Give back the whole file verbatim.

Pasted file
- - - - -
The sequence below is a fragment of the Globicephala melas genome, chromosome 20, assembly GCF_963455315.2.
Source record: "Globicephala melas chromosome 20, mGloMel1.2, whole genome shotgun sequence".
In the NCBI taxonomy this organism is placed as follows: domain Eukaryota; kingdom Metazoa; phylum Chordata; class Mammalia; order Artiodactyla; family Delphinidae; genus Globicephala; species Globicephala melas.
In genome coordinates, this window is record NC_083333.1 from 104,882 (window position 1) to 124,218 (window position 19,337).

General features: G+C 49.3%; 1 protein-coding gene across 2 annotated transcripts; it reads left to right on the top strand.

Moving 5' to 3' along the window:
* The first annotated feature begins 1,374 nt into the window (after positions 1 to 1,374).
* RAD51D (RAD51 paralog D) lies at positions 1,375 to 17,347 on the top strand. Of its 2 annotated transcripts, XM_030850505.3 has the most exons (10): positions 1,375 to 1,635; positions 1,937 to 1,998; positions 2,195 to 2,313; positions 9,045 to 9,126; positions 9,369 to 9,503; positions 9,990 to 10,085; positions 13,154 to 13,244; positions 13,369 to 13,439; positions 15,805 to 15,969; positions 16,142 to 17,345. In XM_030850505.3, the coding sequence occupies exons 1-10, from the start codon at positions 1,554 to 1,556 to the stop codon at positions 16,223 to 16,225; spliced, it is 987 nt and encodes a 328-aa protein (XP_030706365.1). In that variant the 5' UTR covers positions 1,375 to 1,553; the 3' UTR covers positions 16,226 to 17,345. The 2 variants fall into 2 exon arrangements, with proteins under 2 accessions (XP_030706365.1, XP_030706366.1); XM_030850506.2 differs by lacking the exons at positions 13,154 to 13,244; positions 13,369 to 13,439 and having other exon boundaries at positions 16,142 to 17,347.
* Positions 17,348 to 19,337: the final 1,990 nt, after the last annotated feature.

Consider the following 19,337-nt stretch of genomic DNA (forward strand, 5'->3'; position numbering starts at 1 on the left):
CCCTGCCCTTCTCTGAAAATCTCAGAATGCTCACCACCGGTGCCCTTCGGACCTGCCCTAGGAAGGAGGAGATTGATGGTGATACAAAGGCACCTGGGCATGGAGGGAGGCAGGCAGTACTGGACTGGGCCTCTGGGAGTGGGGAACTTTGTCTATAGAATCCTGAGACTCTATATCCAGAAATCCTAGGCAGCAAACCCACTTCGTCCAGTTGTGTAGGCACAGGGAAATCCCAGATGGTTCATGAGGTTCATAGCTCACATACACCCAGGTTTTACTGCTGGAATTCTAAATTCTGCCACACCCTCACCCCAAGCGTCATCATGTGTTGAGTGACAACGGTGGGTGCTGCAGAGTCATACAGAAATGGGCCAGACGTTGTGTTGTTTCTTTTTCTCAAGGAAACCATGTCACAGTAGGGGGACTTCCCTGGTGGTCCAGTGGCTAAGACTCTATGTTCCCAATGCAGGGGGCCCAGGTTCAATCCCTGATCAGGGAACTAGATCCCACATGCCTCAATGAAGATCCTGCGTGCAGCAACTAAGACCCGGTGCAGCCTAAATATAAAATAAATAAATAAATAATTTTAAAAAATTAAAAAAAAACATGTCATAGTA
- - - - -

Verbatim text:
The sequence below is a fragment of the Globicephala melas genome, chromosome 20, assembly GCF_963455315.2.
Source record: "Globicephala melas chromosome 20, mGloMel1.2, whole genome shotgun sequence".
In the NCBI taxonomy this organism is placed as follows: domain Eukaryota; kingdom Metazoa; phylum Chordata; class Mammalia; order Artiodactyla; family Delphinidae; genus Globicephala; species Globicephala melas.
In genome coordinates, this window is record NC_083333.1 from 104,882 (window position 1) to 124,218 (window position 19,337).

General features: G+C 49.3%; 1 protein-coding gene across 2 annotated transcripts; it reads left to right on the top strand.

Moving 5' to 3' along the window:
* The first annotated feature begins 1,374 nt into the window (after positions 1 to 1,374).
* RAD51D (RAD51 paralog D) lies at positions 1,375 to 17,347 on the top strand. Of its 2 annotated transcripts, XM_030850505.3 has the most exons (10): positions 1,375 to 1,635; positions 1,937 to 1,998; positions 2,195 to 2,313; positions 9,045 to 9,126; positions 9,369 to 9,503; positions 9,990 to 10,085; positions 13,154 to 13,244; positions 13,369 to 13,439; positions 15,805 to 15,969; positions 16,142 to 17,345. In XM_030850505.3, the coding sequence occupies exons 1-10, from the start codon at positions 1,554 to 1,556 to the stop codon at positions 16,223 to 16,225; spliced, it is 987 nt and encodes a 328-aa protein (XP_030706365.1). In that variant the 5' UTR covers positions 1,375 to 1,553; the 3' UTR covers positions 16,226 to 17,345. The 2 variants fall into 2 exon arrangements, with proteins under 2 accessions (XP_030706365.1, XP_030706366.1); XM_030850506.2 differs by lacking the exons at positions 13,154 to 13,244; positions 13,369 to 13,439 and having other exon boundaries at positions 16,142 to 17,347.
* Positions 17,348 to 19,337: the final 1,990 nt, after the last annotated feature.

Consider the following 19,337-nt stretch of genomic DNA (forward strand, 5'->3'; position numbering starts at 1 on the left):
CCCTGCCCTTCTCTGAAAATCTCAGAATGCTCACCACCGGTGCCCTTCGGACCTGCCCTAGGAAGGAGGAGATTGATGGTGATACAAAGGCACCTGGGCATGGAGGGAGGCAGGCAGTACTGGACTGGGCCTCTGGGAGTGGGGAACTTTGTCTATAGAATCCTGAGACTCTATATCCAGAAATCCTAGGCAGCAAACCCACTTCGTCCAGTTGTGTAGGCACAGGGAAATCCCAGATGGTTCATGAGGTTCATAGCTCACATACACCCAGGTTTTACTGCTGGAATTCTAAATTCTGCCACACCCTCACCCCAAGCGTCATCATGTGTTGAGTGACAACGGTGGGTGCTGCAGAGTCATACAGAAATGGGCCAGACGTTGTGTTGTTTCTTTTTCTCAAGGAAACCATGTCACAGTAGGGGGACTTCCCTGGTGGTCCAGTGGCTAAGACTCTATGTTCCCAATGCAGGGGGCCCAGGTTCAATCCCTGATCAGGGAACTAGATCCCACATGCCTCAATGAAGATCCTGCGTGCAGCAACTAAGACCCGGTGCAGCCTAAATATAAAATAAATAAATAAATAATTTTAAAAAATTAAAAAAAAACATGTCATAGTA